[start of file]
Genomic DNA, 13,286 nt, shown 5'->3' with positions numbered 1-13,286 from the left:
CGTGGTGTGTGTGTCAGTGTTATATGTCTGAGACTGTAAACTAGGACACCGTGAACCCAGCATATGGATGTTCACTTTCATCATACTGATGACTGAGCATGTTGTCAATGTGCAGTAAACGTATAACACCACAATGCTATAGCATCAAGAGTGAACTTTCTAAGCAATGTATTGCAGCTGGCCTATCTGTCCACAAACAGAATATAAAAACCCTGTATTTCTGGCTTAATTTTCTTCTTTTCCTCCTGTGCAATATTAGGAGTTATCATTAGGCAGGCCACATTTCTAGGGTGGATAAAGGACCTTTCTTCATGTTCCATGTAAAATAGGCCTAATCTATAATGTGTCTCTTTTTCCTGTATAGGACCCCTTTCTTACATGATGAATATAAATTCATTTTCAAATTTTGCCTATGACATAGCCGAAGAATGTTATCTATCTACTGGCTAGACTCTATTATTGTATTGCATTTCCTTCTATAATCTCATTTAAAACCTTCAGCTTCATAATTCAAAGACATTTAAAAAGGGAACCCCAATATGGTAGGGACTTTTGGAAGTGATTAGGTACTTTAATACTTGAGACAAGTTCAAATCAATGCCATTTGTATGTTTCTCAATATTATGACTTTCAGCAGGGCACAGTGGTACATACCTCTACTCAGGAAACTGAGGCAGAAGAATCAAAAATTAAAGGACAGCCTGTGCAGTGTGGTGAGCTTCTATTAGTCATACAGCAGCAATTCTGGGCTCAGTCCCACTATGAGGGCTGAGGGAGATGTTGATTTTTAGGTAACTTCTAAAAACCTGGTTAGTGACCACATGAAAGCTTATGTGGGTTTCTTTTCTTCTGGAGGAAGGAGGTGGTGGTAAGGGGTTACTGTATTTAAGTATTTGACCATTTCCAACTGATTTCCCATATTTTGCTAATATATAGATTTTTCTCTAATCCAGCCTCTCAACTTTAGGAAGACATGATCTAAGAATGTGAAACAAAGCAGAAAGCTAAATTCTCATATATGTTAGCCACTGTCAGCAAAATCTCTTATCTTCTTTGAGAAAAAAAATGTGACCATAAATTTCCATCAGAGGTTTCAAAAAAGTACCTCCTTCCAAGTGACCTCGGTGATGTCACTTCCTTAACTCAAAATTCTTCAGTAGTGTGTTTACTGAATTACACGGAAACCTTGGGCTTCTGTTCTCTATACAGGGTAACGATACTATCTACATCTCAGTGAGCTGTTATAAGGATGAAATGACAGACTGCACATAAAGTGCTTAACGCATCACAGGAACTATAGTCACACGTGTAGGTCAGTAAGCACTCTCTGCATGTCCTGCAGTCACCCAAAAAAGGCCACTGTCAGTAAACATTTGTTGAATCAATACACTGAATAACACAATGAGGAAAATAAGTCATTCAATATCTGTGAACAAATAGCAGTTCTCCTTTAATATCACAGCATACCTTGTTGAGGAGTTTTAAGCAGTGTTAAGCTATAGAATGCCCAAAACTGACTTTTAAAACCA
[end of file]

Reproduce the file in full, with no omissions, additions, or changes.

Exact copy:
Genomic DNA, 13,286 nt, shown 5'->3' with positions numbered 1-13,286 from the left:
CGTGGTGTGTGTGTCAGTGTTATATGTCTGAGACTGTAAACTAGGACACCGTGAACCCAGCATATGGATGTTCACTTTCATCATACTGATGACTGAGCATGTTGTCAATGTGCAGTAAACGTATAACACCACAATGCTATAGCATCAAGAGTGAACTTTCTAAGCAATGTATTGCAGCTGGCCTATCTGTCCACAAACAGAATATAAAAACCCTGTATTTCTGGCTTAATTTTCTTCTTTTCCTCCTGTGCAATATTAGGAGTTATCATTAGGCAGGCCACATTTCTAGGGTGGATAAAGGACCTTTCTTCATGTTCCATGTAAAATAGGCCTAATCTATAATGTGTCTCTTTTTCCTGTATAGGACCCCTTTCTTACATGATGAATATAAATTCATTTTCAAATTTTGCCTATGACATAGCCGAAGAATGTTATCTATCTACTGGCTAGACTCTATTATTGTATTGCATTTCCTTCTATAATCTCATTTAAAACCTTCAGCTTCATAATTCAAAGACATTTAAAAAGGGAACCCCAATATGGTAGGGACTTTTGGAAGTGATTAGGTACTTTAATACTTGAGACAAGTTCAAATCAATGCCATTTGTATGTTTCTCAATATTATGACTTTCAGCAGGGCACAGTGGTACATACCTCTACTCAGGAAACTGAGGCAGAAGAATCAAAAATTAAAGGACAGCCTGTGCAGTGTGGTGAGCTTCTATTAGTCATACAGCAGCAATTCTGGGCTCAGTCCCACTATGAGGGCTGAGGGAGATGTTGATTTTTAGGTAACTTCTAAAAACCTGGTTAGTGACCACATGAAAGCTTATGTGGGTTTCTTTTCTTCTGGAGGAAGGAGGTGGTGGTAAGGGGTTACTGTATTTAAGTATTTGACCATTTCCAACTGATTTCCCATATTTTGCTAATATATAGATTTTTCTCTAATCCAGCCTCTCAACTTTAGGAAGACATGATCTAAGAATGTGAAACAAAGCAGAAAGCTAAATTCTCATATATGTTAGCCACTGTCAGCAAAATCTCTTATCTTCTTTGAGAAAAAAAATGTGACCATAAATTTCCATCAGAGGTTTCAAAAAAGTACCTCCTTCCAAGTGACCTCGGTGATGTCACTTCCTTAACTCAAAATTCTTCAGTAGTGTGTTTACTGAATTACACGGAAACCTTGGGCTTCTGTTCTCTATACAGGGTAACGATACTATCTACATCTCAGTGAGCTGTTATAAGGATGAAATGACAGACTGCACATAAAGTGCTTAACGCATCACAGGAACTATAGTCACACGTGTAGGTCAGTAAGCACTCTCTGCATGTCCTGCAGTCACCCAAAAAAGGCCACTGTCAGTAAACATTTGTTGAATCAATACACTGAATAACACAATGAGGAAAATAAGTCATTCAATATCTGTGAACAAATAGCAGTTCTCCTTTAATATCACAGCATACCTTGTTGAGGAGTTTTAAGCAGTGTTAAGCTATAGAATGCCCAAAACTGACTTTTAAAACCA